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Old October 4th, 2006, 4:30 pm
confutatis  Male.gif confutatis is offline
Third Year
 
Join Date: 22nd August 2005
Location: Outer Slobovia
Posts: 329
Re: The Improve Your English Thread v3.0

Quote:
Originally Posted by ominous View Post
In English, is there such an idiom "go to the house" meaning "killing someone"?
One of my colleague student said that she saw this in her dictionary.
I can't quite believe there is a such an idiom like this.
I've never heard that one. Here in the southern U.S., when someone says they are 'going to the house' or 'taking it to the house', they just mean they are finally going home.

Quote:
Originally Posted by ominous View Post
Desperate Housewives

Is it a common culture in the U.S. or the Britain that neighbors visit the sticken family and express their condolences to them after the funeral with foods they prepared and being in black? or it is a custom only in the wealthy white-dominated villages.
This is a very common custom in the U.S., at least in the southern states. It has nothing to do with race. We do have some customs that seem to be peculiar to us, such as pulling over to the side of the road and stopping when a funeral procession is passing. When I was a child it was the custom to have friends and neighbors sit up all night with the body of the deceased until the funeral. I don't really know why that was, other than respect. It is seldom done now.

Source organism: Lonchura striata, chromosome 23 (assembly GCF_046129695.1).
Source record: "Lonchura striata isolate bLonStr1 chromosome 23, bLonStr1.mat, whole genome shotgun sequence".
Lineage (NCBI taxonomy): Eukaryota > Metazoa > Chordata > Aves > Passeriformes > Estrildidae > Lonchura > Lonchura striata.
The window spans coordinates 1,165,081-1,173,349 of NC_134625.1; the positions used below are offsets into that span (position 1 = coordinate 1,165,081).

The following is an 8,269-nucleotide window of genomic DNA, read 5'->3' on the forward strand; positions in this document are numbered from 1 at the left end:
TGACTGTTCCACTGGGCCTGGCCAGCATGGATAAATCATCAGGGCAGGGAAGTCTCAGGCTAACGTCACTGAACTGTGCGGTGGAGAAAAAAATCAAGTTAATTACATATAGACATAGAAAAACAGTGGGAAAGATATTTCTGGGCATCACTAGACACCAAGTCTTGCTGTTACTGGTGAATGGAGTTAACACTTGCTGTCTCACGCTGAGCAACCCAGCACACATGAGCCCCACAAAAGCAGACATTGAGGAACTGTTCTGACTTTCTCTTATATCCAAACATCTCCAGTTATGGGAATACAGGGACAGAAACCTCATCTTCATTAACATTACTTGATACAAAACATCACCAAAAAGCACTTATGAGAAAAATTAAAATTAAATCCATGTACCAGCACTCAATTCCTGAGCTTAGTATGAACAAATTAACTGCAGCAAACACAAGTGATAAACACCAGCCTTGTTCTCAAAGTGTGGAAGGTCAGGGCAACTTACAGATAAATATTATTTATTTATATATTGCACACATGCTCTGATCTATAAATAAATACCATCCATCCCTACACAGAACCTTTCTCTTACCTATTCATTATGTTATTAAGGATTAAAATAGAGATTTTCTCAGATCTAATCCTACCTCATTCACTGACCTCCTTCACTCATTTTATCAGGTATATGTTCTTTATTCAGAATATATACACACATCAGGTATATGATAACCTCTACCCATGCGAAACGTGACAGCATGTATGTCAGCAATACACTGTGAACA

Quote:
Originally Posted by mugglebeki View Post
Most of the posters here are English speakers, but I've noticed that the majority of the Non-English speakers (people from France, Spain, Germany, South America) have less spelling errors.
Yes, our schools seem to have forgotten to teach students to spell, at least in the U.S. I have three children that went through the public school system, and things have really changed since I was in school. For one thing, teachers in the early grades are reluctant to correct spelling (except on spelling tests) as they feel it hinders the creativity of the student. From my observation in the college classes I teach, it doesn't get any better in the later grades, either! My students are surprised that I note and count off for spelling errors in their tests. As for the rules of English, many of us never actually learn them until we have to take a foreign language! I faked my way through English all the way through high school and college. If, like me, a student reads a lot, he or she will know how a sentence should be constructed without really knowing why.


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